Sir Richard drew her toward the pony cart and helped her climb in. As he joined her and they began to plod back toward Kew Cottage, she imagined the meeting ahead. Anticipations of awkward conversation and embarrassing silences filled her. She had never been good at idle chatter and now refused to indulge in it, while many believed small talk was all a woman could manage. Still, she felt a curious glow within her and realized that Sir Richard's excitement had infected her.
Perhaps this time the awkward conversation and embarrassing silences would prove worthwhile.
In less than ten minutes the pony cart rattled to a halt outside Kew Cottage, a rustic villa Anne had called home for the past two years. Built of red brick, with decorative timber framing and a thatched roof, the cottage sported a tangled mantle of brown vines that would soon bloom into fragrant honeysuckle and scarlet climbing roses. For now, ivy provided the only green foil to the browns of winter, and a tendril of the stuff brushed her hand as she climbed out of the cart and walked with Sir Richard to the front door.
Eliza met them in the foyer, the wrinkles near the corners of her eyes hardly noticeable next to her pretty smile and soft brown waves of hair. She grasped Anne's hands, pausing long enough to level a significant stare at Sir Richard. "Lord Connock has paid us a call. He has exciting news."
"Yes, I've heard."
Anne hardly had time to say anything else, for suddenly Eliza was patting her on the cheeks, drawing color into them, then smoothing her curls with one hand. When she'd finished, the older woman stood back a pace from Anne and considered her for a moment before nodding briskly. "That'll have to do."
Anne grew cold at her pronouncement. Sir Richard and his wife acted as though they considered this mysterious Lord Connock a potential beau. She felt weary and bitter, in no mood to fend off some unexpected and confounding matchmaking attempt. Her mind searched for a way to escape. She cast an involuntary glance at the front door.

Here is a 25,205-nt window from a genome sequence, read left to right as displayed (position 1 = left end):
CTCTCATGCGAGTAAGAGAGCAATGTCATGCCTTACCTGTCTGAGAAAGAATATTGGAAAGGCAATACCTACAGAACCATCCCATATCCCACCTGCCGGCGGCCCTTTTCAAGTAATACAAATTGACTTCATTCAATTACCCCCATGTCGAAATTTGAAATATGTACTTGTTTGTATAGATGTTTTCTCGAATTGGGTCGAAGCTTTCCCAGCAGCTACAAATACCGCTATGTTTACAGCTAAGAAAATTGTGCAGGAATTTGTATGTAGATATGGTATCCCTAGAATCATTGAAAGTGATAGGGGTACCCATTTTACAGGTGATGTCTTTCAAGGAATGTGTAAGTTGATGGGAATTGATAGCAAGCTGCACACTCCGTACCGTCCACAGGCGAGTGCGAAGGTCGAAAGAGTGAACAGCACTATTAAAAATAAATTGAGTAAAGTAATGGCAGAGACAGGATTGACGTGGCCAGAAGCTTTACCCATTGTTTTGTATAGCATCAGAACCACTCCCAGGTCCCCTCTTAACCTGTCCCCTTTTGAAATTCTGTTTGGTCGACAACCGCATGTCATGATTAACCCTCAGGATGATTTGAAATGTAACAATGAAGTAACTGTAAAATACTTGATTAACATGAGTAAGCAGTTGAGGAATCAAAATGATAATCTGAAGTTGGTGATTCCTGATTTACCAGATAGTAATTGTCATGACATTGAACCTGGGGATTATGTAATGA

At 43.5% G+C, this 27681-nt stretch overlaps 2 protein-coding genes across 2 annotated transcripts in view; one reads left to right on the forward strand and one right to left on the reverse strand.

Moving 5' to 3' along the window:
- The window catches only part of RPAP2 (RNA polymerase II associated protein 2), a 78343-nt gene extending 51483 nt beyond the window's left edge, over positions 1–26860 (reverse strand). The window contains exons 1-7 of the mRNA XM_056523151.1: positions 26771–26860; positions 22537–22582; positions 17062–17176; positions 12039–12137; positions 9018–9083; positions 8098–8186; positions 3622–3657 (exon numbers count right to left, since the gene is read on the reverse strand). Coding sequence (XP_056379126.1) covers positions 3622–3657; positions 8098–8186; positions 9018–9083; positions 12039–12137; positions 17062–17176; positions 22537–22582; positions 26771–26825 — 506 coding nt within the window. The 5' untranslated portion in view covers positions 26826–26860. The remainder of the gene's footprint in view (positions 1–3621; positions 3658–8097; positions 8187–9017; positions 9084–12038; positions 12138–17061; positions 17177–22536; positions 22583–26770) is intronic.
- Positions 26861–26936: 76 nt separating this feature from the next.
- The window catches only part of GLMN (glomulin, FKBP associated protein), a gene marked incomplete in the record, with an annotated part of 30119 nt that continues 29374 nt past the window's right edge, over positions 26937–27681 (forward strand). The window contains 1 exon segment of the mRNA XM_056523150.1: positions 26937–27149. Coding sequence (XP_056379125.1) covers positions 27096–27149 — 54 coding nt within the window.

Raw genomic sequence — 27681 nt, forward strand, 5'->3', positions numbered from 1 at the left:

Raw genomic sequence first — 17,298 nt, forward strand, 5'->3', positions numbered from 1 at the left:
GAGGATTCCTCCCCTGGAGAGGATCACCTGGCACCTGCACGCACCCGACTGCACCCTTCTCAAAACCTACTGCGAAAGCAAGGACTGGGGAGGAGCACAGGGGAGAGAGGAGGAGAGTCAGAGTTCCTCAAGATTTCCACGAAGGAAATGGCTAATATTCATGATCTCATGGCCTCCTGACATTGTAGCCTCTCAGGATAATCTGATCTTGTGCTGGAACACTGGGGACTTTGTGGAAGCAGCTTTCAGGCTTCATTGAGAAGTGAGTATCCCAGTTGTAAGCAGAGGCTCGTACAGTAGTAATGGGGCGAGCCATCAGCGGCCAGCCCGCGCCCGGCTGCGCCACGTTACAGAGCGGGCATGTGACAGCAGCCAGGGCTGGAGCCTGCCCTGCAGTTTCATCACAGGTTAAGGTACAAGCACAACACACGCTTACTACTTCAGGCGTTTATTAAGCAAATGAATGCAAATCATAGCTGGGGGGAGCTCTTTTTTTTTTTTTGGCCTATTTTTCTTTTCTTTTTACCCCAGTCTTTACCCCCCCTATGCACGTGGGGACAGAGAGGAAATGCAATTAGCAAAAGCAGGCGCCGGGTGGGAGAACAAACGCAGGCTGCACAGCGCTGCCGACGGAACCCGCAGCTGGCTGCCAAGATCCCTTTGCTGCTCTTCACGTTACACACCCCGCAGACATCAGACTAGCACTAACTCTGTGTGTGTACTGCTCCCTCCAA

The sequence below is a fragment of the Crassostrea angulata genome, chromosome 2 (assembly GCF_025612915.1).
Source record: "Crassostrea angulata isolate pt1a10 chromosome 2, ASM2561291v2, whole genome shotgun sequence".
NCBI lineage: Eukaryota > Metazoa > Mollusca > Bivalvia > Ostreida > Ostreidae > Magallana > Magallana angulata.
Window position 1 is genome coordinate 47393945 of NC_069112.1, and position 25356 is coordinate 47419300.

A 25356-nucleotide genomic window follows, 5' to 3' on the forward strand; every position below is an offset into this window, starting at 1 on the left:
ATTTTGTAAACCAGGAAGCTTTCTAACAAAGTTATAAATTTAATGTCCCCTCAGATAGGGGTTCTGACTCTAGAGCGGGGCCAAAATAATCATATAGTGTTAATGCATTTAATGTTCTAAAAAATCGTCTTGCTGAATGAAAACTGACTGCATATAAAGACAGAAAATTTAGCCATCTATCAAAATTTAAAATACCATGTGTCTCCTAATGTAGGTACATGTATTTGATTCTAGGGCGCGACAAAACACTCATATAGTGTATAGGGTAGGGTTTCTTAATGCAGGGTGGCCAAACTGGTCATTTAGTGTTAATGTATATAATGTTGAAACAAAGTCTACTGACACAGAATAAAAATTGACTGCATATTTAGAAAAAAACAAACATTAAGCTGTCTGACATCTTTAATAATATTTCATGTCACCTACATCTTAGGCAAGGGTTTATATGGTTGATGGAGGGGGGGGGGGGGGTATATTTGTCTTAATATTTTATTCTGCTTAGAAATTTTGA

Sir Richard stepped to her side and took her arm. Eliza grabbed the other one.
Outflanked, Anne thought. She examined the pair with a narrowed stare. "I find it very odd that you two have left our distinguished visitor alone in the salon in your effort to find me and make me presentable. Why is it so important that I meet him? What can I possibly add to the conversation? You both know I have no interest in entertaining male suitors -- "
Eliza's step faltered. Guilt flickered behind her brown eyes. "Why, Anne, Lord Connock has not come courting. He reviewed your orchid plates, the ones we donated to the Royal Botanic Society, and was so dazzled that he came here to meet you. He has an exciting proposition for you."
"Tell me Lord Connock's exciting proposition, now, before I meet him. I don't like surprises."
"Neither do I, Mrs. Sherwood," a male voice said from the doorway to the salon.
Anne looked up and met the gaze of an older man, his hair a distinguished-looking brown shot with gray. At least twice her age, he studied her, the pouches beneath his blue eyes making him look weary. His full lips seemed far too pink, surrounded as they were by grayish-brown whiskers and a small mustache.
"Lord Connock, a pleasure to meet you." Anne sank into a curtsey, a rueful smile on her lips.
Connock bowed briefly at the waist, and in that quick moment she scanned him, realizing he didn't stand much taller than she, his body stocky and muscular despite his advancing years.
Eliza, her attitude full of hopeful satisfaction, ushered them into the salon and poured a round of tea for all.
Lord Connock's attention rested briefly on the painted clematis and nasturtium climbing the walls before he focused on Anne. "Did you paint these?" he asked, his voice cultured, mellifluous.
Anne nodded unwillingly. "During the winter months, I often paint flower garlands in rooms that could use a bit of brightening."
Eliza handed out the tea, bringing temporary quiet to the salon. Anne selected a comfortable damask chair and sat, the slight rattle of her cup in its saucer the only evidence of her nervousness.
Sir Richard sank onto a settee and sipped his tea. "Our Anne has talent, does she not?"